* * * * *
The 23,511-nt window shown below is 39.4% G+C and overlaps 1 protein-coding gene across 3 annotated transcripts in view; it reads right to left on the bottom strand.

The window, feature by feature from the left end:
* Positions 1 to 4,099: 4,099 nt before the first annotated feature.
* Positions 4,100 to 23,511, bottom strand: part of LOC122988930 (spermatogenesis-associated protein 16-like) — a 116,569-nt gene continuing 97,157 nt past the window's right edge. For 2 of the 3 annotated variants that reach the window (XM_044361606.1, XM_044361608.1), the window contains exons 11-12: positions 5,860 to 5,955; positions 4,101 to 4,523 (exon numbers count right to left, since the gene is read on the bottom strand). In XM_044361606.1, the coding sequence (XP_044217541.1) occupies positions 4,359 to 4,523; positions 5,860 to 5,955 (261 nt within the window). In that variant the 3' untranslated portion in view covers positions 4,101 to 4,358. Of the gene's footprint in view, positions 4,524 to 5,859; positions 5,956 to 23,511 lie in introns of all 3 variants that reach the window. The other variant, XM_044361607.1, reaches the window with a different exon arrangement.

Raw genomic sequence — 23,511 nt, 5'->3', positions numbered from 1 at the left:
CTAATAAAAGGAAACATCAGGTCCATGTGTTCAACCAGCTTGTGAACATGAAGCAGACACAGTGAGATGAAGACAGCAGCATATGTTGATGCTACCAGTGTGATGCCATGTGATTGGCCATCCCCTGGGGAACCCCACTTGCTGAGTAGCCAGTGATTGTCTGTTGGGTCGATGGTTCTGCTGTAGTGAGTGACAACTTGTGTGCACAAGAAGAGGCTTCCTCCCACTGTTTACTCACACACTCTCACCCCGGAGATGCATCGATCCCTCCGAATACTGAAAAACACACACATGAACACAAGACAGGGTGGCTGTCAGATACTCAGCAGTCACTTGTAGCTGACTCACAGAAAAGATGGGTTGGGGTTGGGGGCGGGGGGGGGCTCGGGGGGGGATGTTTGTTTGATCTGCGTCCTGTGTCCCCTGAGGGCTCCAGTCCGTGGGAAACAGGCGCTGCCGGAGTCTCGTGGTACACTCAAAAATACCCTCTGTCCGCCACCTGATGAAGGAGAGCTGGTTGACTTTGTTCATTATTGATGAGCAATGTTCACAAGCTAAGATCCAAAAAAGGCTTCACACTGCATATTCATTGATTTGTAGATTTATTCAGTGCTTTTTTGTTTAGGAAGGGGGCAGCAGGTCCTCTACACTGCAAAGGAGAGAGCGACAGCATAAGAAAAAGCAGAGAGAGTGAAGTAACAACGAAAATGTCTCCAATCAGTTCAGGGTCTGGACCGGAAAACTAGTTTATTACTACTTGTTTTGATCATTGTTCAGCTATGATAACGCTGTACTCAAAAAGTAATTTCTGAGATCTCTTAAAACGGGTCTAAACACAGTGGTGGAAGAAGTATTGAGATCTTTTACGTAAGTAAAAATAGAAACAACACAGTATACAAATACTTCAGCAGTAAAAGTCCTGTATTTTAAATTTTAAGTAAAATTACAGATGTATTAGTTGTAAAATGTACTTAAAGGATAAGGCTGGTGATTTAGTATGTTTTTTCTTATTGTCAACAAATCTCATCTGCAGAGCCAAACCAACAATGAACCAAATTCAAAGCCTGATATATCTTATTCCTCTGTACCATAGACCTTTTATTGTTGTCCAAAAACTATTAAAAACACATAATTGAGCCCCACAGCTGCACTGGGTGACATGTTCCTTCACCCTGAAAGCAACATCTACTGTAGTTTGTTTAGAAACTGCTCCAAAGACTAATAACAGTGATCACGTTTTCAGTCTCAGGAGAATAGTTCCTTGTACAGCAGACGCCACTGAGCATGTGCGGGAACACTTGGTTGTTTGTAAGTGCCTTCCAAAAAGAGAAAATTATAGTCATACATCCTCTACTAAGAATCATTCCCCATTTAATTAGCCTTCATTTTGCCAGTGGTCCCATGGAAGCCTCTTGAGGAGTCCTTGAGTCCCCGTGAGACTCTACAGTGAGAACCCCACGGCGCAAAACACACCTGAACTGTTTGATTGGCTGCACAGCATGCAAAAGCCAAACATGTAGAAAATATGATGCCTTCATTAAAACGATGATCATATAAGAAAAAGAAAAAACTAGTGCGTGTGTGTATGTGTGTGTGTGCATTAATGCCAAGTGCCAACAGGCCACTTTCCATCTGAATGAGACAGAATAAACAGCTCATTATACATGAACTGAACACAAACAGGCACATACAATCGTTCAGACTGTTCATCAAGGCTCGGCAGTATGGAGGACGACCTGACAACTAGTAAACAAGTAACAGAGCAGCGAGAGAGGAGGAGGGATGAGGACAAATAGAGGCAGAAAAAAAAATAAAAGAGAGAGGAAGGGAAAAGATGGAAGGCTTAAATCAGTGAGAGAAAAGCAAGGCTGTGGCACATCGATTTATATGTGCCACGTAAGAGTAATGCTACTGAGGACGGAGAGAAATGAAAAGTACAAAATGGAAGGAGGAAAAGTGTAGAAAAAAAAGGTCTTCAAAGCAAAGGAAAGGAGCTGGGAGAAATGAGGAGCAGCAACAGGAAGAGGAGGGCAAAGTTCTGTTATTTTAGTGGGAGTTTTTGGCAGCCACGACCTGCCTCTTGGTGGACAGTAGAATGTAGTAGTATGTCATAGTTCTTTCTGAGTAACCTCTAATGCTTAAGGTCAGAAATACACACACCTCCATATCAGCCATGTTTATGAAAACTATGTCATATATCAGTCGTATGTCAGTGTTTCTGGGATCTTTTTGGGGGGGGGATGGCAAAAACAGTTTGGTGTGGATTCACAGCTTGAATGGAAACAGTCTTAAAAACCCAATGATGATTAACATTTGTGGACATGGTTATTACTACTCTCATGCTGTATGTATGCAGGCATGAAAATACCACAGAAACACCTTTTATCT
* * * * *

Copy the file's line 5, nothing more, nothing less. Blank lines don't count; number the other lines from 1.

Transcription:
Raw genomic sequence — 23,511 nt, 5'->3', positions numbered from 1 at the left: